The renal clearance of carboplatin, which is a second-generation platinum compound, is correlated with the glomerular filtration rate (GFR). As the area under the concentration-time curve (AUC) of free carboplatin is related with efficacy and toxicity following carboplatin administration, carboplatin dosing is defined as a target AUC and generally calculated by the Calvert formula according to the patient's GFR. We conducted a survey on the usage of the Calvert formula to clarify the current situation in Japan. As a result, the value of creatinine clearance (CLcr), which is higher than GFR due to the tubular secretion of creatinine, has been used as a substitute for GFR for the Calvert formula without appropriate correction in 71 of 109 institutions, where CLcr estimated by a Cockcroft-Gault equation and/or obtained by 24-h urinary collection are used. On the other hand, body surface area-indexed values of renal function have been directly used without conversion to individual values in 42 of 71 institutions, where GFR estimated by a Japanese equation and/or CLcr estimated by a Jelliffe equation are used. It was found that the desired dosing of carboplatin has not been administered to patients in a number of institutions. Back to the original concept of the Calvert formula, it is reasonable to use a GFR estimated by the Japanese equation and converted to an individual value. In addition, we need to assess tolerability following carboplatin administration and discuss the appropriateness of the starting dose for each patient without being overly reliant on the dose obtained by the Calvert formula.
The combination of 5-HT3 antagonist (5-HT3) with dexamethasone (DEX) and aprepitant (AP) is recommended for preventing vomiting when undergoing highly emetogenic chemotherapy including cisplatin (CDDP). Little is known about the efficacy of antiemetic therapy and risk factors on vomiting after hepatic arterial chemotherapy with CDDP. We carried out a retrospective cohort study to analyze the risk factors and preventive effect of antiemetics for vomiting in 77 patients who received therapy with CDDP suspension in lipiodol (CDDP・LIP) for hepatocellular carcinoma for the first time at Mie University Hospital between January 2009 and October 2014. Ten (13%) and 7 (9%) patients developed vomiting in acute and delayed phases, respectively. In the overall period (acute and delayed phases), the complete response for vomiting (100%) in patients with 5-HT3, DEX, and AP was significantly higher than that (65%) in patients with 5-HT3 alone (P = 0.024). Multivariate logistic regression analyses showed that the single administration of 5-HT3 in the acute phase (odds ratio (OR): 4.748, P = 0.037) as well as female gender (OR: 9.439, P = 0.047) and dose of LIP (OR 1.051, P = 0.029) in the delayed phase were considered to be risk factors of vomiting. These results suggest that a combination antiemetic therapy using 5-HT3 with DEX and AP should be recommended in patients with the above risk factors of vomiting after CDDP・LIP therapy. The present findings provide useful information for the achievement of effective antiemetic therapy to improve the quality of life in patients receiving CDDP・LIP therapy for hepatocellular carcinoma.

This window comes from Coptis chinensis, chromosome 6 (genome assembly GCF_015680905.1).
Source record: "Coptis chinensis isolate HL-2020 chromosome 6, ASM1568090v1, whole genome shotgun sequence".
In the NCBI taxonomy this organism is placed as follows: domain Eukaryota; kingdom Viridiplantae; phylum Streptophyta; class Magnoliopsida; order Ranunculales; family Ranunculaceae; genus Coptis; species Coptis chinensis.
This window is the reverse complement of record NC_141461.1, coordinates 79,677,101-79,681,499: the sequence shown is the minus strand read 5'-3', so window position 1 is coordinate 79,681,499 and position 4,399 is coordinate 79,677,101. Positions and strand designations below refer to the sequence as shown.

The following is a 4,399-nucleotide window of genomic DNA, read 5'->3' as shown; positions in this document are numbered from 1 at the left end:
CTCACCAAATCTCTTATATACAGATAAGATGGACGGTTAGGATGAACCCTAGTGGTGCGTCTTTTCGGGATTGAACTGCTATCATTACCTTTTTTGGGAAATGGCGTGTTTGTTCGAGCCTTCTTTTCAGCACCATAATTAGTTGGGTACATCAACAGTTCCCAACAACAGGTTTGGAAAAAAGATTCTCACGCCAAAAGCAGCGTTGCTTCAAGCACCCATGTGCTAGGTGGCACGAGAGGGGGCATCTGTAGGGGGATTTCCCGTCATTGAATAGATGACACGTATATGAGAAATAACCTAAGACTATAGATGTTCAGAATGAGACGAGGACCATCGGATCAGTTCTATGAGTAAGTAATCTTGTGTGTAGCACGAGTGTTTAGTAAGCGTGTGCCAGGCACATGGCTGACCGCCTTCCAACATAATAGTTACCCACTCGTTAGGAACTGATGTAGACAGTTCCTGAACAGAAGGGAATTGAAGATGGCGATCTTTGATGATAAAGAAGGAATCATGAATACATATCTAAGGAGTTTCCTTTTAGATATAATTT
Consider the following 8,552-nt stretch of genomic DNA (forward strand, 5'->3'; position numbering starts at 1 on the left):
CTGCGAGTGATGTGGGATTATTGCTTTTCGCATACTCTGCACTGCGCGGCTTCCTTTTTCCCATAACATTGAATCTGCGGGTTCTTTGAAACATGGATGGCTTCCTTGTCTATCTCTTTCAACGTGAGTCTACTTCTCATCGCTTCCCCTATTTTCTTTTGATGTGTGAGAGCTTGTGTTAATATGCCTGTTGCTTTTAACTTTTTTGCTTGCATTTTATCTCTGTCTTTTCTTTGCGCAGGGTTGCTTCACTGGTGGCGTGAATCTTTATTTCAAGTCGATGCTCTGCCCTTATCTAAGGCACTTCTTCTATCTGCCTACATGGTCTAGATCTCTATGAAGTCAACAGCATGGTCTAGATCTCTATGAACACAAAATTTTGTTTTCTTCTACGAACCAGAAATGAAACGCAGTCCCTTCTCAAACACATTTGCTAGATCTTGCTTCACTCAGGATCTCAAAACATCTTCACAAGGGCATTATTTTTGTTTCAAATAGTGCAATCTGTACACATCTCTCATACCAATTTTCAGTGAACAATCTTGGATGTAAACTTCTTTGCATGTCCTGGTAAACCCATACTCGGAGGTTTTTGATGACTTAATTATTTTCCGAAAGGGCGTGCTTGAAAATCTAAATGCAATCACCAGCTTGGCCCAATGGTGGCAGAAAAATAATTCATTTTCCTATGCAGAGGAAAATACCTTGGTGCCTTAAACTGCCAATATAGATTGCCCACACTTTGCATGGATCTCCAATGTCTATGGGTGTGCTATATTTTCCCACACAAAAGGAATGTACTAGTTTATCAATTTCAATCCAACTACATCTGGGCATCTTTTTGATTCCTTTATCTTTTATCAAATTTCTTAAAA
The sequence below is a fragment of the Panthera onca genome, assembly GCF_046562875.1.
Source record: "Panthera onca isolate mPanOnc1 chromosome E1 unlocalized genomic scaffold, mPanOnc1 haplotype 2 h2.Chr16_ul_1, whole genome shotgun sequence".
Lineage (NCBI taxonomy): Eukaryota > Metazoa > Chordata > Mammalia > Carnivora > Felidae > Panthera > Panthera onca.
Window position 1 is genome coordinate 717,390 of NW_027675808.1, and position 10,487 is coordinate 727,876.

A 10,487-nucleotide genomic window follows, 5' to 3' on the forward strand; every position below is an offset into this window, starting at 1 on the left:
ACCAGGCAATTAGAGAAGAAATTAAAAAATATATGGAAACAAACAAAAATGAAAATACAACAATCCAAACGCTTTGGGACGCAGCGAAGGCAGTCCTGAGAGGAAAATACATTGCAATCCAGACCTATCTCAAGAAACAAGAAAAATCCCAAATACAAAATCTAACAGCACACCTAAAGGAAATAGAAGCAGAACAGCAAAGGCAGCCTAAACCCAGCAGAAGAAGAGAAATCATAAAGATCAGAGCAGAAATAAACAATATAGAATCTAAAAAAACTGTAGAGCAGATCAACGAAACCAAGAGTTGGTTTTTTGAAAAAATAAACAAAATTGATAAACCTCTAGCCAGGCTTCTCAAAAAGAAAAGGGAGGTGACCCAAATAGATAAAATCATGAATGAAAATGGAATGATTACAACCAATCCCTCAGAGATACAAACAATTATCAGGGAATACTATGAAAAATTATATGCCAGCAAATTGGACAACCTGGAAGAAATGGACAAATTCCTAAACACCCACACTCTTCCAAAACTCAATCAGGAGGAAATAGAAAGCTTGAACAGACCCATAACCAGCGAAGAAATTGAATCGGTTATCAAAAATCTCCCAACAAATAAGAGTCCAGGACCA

In the perioperative period, some medicines used have a high-risk of causing serious medical accidents. With the reform of healthcare, the number of cases of surgery managed by anesthesiologists is increasing year by year. Therefore it is expected that pharmacists will contribute to medical care more for the perioperative period. In St Luke's International Hospital, pharmacists started duties in the operating room in April 2013. We investigated pharmacists' duties and examined the effects of the skill mixture of the perioperative care team. The main medicines prepared by perioperative pharmacists were vasopressors, intravenous anesthetics, muscle relaxants and narcotics used in the operations that anesthesiologists managed. The ratio of preparation medicines by perioperative pharmacists was 81.3% of scheduled operations. After pharmacists started duties in the operating room, time of work associated with medicines decreased by 5.35 minutes per surgery. The interval time between surgeries shortened by 14.6 minutes and the ratio of entering the operating room on schedule increased by 3.2%. These findings suggest that the skill mixture of perioperative pharmacists contributed to perioperative time management and efficiency of the operation administration and contributed also to hospital management. It is important to investigate the clinical significance of perioperative pharmacists' duties in terms of the perioperative medical quality and safety.